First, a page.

“And the peace of God, which transcends all understanding, will guard your hearts and your minds in Christ Jesus.” - Philippians 4:7
Exiled North Koreans, some of whom survived incarceration in the country’s “re-education” camps, were interviewed by the London-based campaign group, Korea Future Initiative. The 215 Christian victims of persecution, identified in the report, ranged in age from three to 80. Their harrowing testimonies of arbitrary arrest, interrogation and sustained torture show that, while the regime of Kim Jong-Un punishes all religious believers, the harshest punishments are often reserved for Christians.
Christians, at times entire families, sent to the camps endured regular beatings, torture and starvation. One survivor said they were fed only a soup made of water, salt and sand. “Prisoners caught picking and eating grass from the field were beaten with a shovel,” the survivor said.
Particularly inhumane forms of torture were inflicted by prison guards. In one case a Christian convert was forced inside a tiny steel cage, about 1 metre high and 1 metre wide, with metal bars heated by an electric current. “Usually prisoners lasted only three to four hours in the cage, but I sat there for 12 hours and prayed,” said the survivor. “I kept praying for God to save me.” Eventually he passed out, but when he came round he realised he had been beaten while unconscious and had severe injuries to his face and leg.
Other tortures described by the exiles included hanging on steel bars while being beaten, being tightly bound with sticks, having liquid made with red pepper poured into their nostrils, kneeling with a wooden bar inserted between their knee hollows, strangulation and sleep deprivation.
“Men were beaten like dogs,” said a Christian woman
Harrowing accounts are given of pregnant women forced to undergo abortions. A witness described how babies who survived at birth were suffocated by guards and their tiny bodies thrown in cupboards until burial.
Death rates are high among prisoners and corpses were burned every three days. “The cremated body ash was scattered on the field and the whole field was black when it rained in the summer because the body oils resurfaced,” a survivor said. “When they planted spinach, it would grow thick and tall.”
Survivors remain mentally scarred by the cruelty they suffered and saw. “These experiences remain with me as trauma. I have nightmares in the middle of the night … The memory of living among a pile of corpses is still there.”
Despite their suffering, courageous believers helped support non-Christian prisoners, even though they knew that discovery would result in a severe beating. One interviewee recalled how a Christian prisoner told her, “God had sent me here for you.” The survivor said, “Eventually I listened to her … she was a light that came and warmed me when I was drowning in my sorrow … I would have killed myself if it were not for her.”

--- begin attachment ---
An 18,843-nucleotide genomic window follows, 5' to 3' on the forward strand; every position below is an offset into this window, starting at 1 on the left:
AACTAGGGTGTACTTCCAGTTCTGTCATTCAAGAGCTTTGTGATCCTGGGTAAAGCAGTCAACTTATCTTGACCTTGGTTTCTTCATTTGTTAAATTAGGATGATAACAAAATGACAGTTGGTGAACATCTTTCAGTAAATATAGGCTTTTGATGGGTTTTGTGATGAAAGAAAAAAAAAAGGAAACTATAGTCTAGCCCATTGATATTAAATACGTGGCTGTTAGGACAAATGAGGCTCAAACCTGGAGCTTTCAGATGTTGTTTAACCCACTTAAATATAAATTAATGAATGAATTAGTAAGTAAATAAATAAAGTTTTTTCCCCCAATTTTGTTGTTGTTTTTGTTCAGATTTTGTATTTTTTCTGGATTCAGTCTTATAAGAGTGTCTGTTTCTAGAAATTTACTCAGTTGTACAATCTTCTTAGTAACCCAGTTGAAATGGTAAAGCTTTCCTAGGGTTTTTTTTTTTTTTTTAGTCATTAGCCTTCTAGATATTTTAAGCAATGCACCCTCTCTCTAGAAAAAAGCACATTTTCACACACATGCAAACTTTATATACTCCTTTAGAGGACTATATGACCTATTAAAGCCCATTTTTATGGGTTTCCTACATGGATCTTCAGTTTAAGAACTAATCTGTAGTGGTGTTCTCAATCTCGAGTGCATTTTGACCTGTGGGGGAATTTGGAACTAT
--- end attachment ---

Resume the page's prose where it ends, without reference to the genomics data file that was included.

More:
Another witness described the courage of two families arrested and detained for worshipping at an underground church. After the younger children were forcibly placed into care, the group continued to pray together silently in their cells. “I asked them whether they were afraid,” said the witness. “They just smiled. [One victim] said she was not frightened and told me, ‘Jesus looks over us.’ I began to cry because I knew what would happen to people like her, but she told me not to worry. The children did not cry either. They were smiling. The next day they were all sent to Chongjin Susong political prison camp.”
Pray that the many North Korean Christians imprisoned for their faith will remain strong in the mighty power of the Lord (Ephesians 6:10), knowing that their labour in the Lord is not in vain (1 Corinthians 15:58). Ask that Christians in the camps will be a shining light to other prisoners. Pray that the prison guards and authorities committing such atrocities will fall before the Prince of Peace, asking, “What must I do to be saved?” (Act 16:29).
In November, Sonia Bibi, a Christian domestic servant, was shot dead by her Muslim suitor after refusing to convert to Islam in order to marry him. The 24-year-old was shot in the head in a street in Rawalpindi, Punjab province, and died on her way to hospital.
Allah Rakha Masih, her father, said his daughter was murdered for refusing the marriage proposal of her Muslim suitor, Shehzad, who had been following her for the past five months. “They were Muslims and we are Christians. That’s the reason I refused,” he said. After being refused, Shehzad threatened to kill Sonia.
Sonia’s father added, “We are Christians from generations, and Sonia was a true Christian and strong in her faith and she has been killed for following her Christian faith.” Shehzad has not yet been arrested.
A Pakistani Christian girl who was kidnapped and forced to marry her Muslim abductor has, in a welcome move by authorities, been reunited with her family after nearly six months.